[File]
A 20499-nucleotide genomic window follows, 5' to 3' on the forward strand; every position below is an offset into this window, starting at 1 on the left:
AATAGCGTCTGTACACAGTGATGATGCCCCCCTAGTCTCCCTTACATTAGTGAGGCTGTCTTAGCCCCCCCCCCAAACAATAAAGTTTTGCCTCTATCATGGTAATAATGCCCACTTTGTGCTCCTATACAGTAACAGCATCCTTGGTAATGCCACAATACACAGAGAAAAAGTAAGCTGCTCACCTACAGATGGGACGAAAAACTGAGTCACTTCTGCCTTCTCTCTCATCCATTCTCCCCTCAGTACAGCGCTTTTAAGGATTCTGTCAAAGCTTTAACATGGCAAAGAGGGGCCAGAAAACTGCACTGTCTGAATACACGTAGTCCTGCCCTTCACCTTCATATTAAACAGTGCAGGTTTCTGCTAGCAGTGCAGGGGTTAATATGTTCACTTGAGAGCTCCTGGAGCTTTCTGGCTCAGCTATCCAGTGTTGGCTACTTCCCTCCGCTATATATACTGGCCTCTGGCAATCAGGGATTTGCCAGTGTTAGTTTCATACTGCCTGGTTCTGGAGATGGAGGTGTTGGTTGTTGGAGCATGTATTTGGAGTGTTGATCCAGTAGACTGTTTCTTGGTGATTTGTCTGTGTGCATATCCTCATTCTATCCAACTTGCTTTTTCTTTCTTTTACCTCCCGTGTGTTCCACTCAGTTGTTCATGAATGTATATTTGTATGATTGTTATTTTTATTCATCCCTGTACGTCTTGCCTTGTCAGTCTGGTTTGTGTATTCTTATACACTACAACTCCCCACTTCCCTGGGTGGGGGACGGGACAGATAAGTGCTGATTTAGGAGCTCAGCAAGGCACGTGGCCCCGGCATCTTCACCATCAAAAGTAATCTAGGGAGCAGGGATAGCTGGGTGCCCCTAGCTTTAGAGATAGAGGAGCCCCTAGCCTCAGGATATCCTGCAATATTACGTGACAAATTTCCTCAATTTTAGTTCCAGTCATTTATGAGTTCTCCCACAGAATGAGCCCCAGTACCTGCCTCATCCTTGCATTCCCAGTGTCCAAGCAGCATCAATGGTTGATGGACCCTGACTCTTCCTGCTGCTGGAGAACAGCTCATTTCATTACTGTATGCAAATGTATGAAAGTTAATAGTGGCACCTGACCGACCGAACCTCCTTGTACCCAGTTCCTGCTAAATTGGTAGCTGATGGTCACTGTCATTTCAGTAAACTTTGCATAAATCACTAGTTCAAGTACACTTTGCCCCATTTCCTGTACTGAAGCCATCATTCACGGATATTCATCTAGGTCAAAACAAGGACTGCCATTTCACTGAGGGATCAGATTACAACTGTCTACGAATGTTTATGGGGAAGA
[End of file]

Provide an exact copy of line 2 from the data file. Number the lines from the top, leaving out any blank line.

AATAGCGTCTGTACACAGTGATGATGCCCCCCTAGTCTCCCTTACATTAGTGAGGCTGTCTTAGCCCCCCCCCCAAACAATAAAGTTTTGCCTCTATCATGGTAATAATGCCCACTTTGTGCTCCTATACAGTAACAGCATCCTTGGTAATGCCACAATACACAGAGAAAAAGTAAGCTGCTCACCTACAGATGGGACGAAAAACTGAGTCACTTCTGCCTTCTCTCTCATCCATTCTCCCCTCAGTACAGCGCTTTTAAGGATTCTGTCAAAGCTTTAACATGGCAAAGAGGGGCCAGAAAACTGCACTGTCTGAATACACGTAGTCCTGCCCTTCACCTTCATATTAAACAGTGCAGGTTTCTGCTAGCAGTGCAGGGGTTAATATGTTCACTTGAGAGCTCCTGGAGCTTTCTGGCTCAGCTATCCAGTGTTGGCTACTTCCCTCCGCTATATATACTGGCCTCTGGCAATCAGGGATTTGCCAGTGTTAGTTTCATACTGCCTGGTTCTGGAGATGGAGGTGTTGGTTGTTGGAGCATGTATTTGGAGTGTTGATCCAGTAGACTGTTTCTTGGTGATTTGTCTGTGTGCATATCCTCATTCTATCCAACTTGCTTTTTCTTTCTTTTACCTCCCGTGTGTTCCACTCAGTTGTTCATGAATGTATATTTGTATGATTGTTATTTTTATTCATCCCTGTACGTCTTGCCTTGTCAGTCTGGTTTGTGTATTCTTATACACTACAACTCCCCACTTCCCTGGGTGGGGGACGGGACAGATAAGTGCTGATTTAGGAGCTCAGCAAGGCACGTGGCCCCGGCATCTTCACCATCAAAAGTAATCTAGGGAGCAGGGATAGCTGGGTGCCCCTAGCTTTAGAGATAGAGGAGCCCCTAGCCTCAGGATATCCTGCAATATTACGTGACAAATTTCCTCAATTTTAGTTCCAGTCATTTATGAGTTCTCCCACAGAATGAGCCCCAGTACCTGCCTCATCCTTGCATTCCCAGTGTCCAAGCAGCATCAATGGTTGATGGACCCTGACTCTTCCTGCTGCTGGAGAACAGCTCATTTCATTACTGTATGCAAATGTATGAAAGTTAATAGTGGCACCTGACCGACCGAACCTCCTTGTACCCAGTTCCTGCTAAATTGGTAGCTGATGGTCACTGTCATTTCAGTAAACTTTGCATAAATCACTAGTTCAAGTACACTTTGCCCCATTTCCTGTACTGAAGCCATCATTCACGGATATTCATCTAGGTCAAAACAAGGACTGCCATTTCACTGAGGGATCAGATTACAACTGTCTACGAATGTTTATGGGGAAGA